A Principle or a Strategy? Voter Identification Laws and Partisan Competition in the American States

We undertake a comprehensive examination of restrictive voter ID legislation in the American states from 2001 through 2012. With a dataset containing approximately one thousand introduced and nearly

References

SHOWING 1-10 OF 65 REFERENCES

The Disproportionate Impact of Voter-ID Requirements on the Electorate—New Evidence from Indiana

  • M. Barreto
  • Law
    PS: Political Science & Politics
  • 2009
On January 8, 2008, the United States Supreme Court heard arguments in Crawford v. Marion County Election Board, a case related to the discriminatory effects of voter-identification laws in the state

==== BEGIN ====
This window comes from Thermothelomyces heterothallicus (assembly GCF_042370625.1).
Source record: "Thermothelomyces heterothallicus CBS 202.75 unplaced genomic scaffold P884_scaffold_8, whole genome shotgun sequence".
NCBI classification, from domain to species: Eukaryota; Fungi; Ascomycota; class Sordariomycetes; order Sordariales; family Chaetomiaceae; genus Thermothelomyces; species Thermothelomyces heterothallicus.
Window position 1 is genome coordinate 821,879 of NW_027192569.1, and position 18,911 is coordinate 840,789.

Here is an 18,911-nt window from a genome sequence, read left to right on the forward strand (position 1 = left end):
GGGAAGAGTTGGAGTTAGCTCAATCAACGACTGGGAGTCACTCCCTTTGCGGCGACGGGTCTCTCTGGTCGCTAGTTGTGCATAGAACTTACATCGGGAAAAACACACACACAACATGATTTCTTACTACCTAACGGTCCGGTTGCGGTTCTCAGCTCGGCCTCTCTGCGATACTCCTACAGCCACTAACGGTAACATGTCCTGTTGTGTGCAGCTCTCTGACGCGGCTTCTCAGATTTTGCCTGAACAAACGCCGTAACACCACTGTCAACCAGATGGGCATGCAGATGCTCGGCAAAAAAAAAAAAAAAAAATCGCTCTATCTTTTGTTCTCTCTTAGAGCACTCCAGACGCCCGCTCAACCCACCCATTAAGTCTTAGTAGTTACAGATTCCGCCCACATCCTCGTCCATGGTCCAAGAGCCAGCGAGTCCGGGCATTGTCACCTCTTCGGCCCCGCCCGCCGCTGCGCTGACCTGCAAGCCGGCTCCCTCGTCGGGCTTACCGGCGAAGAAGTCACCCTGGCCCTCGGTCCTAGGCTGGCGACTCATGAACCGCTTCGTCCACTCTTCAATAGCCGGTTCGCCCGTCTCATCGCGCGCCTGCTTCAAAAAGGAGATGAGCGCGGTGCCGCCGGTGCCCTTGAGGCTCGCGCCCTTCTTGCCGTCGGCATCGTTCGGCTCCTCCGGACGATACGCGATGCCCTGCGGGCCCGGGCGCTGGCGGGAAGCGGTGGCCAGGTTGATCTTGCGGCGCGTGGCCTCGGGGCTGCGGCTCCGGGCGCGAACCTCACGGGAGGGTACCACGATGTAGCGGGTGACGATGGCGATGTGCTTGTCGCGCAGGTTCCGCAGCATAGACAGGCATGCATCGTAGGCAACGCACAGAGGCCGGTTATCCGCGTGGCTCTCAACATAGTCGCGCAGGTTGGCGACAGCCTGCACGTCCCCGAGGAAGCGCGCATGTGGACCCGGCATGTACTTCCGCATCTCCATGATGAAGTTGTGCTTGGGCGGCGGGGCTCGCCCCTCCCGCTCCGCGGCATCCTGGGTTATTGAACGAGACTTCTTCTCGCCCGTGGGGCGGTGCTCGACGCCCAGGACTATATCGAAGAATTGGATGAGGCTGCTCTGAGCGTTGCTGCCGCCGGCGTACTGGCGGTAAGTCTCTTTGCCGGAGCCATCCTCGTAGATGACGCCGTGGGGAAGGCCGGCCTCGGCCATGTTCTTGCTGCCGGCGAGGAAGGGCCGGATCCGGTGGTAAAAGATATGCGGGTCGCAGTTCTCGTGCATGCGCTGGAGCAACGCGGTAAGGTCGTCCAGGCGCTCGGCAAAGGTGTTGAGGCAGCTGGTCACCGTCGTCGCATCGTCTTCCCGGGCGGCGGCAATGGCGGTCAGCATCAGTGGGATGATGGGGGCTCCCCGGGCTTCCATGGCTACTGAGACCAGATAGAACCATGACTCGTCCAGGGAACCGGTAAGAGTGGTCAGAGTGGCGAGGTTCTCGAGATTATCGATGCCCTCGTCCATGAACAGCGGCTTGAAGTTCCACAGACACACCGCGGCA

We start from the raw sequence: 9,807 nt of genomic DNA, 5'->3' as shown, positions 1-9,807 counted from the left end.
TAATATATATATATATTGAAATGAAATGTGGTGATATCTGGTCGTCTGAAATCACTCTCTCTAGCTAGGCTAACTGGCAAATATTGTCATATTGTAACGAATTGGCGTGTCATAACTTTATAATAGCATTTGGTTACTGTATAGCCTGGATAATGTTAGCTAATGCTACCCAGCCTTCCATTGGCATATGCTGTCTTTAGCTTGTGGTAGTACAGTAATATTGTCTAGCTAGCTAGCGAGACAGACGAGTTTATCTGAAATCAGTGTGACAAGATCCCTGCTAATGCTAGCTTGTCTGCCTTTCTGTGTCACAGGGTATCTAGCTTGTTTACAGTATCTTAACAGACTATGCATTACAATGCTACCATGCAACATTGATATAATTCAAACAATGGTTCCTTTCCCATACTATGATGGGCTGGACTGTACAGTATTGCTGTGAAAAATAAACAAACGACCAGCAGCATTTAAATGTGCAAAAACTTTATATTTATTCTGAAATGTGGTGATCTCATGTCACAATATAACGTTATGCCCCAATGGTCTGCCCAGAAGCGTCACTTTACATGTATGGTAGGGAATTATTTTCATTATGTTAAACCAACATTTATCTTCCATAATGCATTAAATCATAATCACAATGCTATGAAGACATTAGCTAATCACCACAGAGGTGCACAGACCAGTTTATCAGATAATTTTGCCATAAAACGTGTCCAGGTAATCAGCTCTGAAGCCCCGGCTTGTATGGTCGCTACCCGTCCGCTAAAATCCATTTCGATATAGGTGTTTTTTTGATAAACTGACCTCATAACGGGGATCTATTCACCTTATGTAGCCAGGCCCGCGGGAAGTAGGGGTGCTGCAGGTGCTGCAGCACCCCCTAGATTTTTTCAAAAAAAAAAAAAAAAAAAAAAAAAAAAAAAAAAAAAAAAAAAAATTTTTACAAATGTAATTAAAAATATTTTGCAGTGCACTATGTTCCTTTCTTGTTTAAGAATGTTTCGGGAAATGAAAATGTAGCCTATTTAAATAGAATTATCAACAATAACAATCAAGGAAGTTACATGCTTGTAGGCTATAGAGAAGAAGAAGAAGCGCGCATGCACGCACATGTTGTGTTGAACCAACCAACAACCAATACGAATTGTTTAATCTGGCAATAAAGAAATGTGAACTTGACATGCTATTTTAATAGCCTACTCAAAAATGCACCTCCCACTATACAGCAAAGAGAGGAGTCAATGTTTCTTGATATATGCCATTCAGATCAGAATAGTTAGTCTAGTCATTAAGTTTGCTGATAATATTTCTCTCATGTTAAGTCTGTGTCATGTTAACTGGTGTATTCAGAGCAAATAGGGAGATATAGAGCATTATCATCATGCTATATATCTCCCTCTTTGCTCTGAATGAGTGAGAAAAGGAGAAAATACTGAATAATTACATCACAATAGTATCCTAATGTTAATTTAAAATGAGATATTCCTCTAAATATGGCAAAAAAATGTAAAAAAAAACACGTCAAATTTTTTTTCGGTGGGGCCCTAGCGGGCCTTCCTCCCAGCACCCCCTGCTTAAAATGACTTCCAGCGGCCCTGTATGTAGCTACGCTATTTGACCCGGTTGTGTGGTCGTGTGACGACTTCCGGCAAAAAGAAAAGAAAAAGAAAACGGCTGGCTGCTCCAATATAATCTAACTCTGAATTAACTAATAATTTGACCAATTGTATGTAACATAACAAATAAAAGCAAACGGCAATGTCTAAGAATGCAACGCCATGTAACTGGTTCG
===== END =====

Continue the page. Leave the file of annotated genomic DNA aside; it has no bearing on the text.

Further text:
The Politics of Race and Voter ID Laws in the States

Does partisan and racial context have an effect on the likelihood that states will adopt stringent requirements for voting? Our duration analysis shows that Republican governments increase the

Can Voter ID Laws Be Administered in a Race-Neutral Manner? Evidence from the City of Boston in 2008

Is it feasible in the current United States to administer voter identification laws in a race-neutral manner? We study this question using rigorous field methods and state-of-the-art statistical

Who Makes Voting Convenient? Explaining the Adoption of Early and No-Excuse Absentee Voting in the American States

Recent elections have witnessed substantial debate regarding the degree to which state governments facilitate access to the polls. Despite this newfound interest, however, many of the major reforms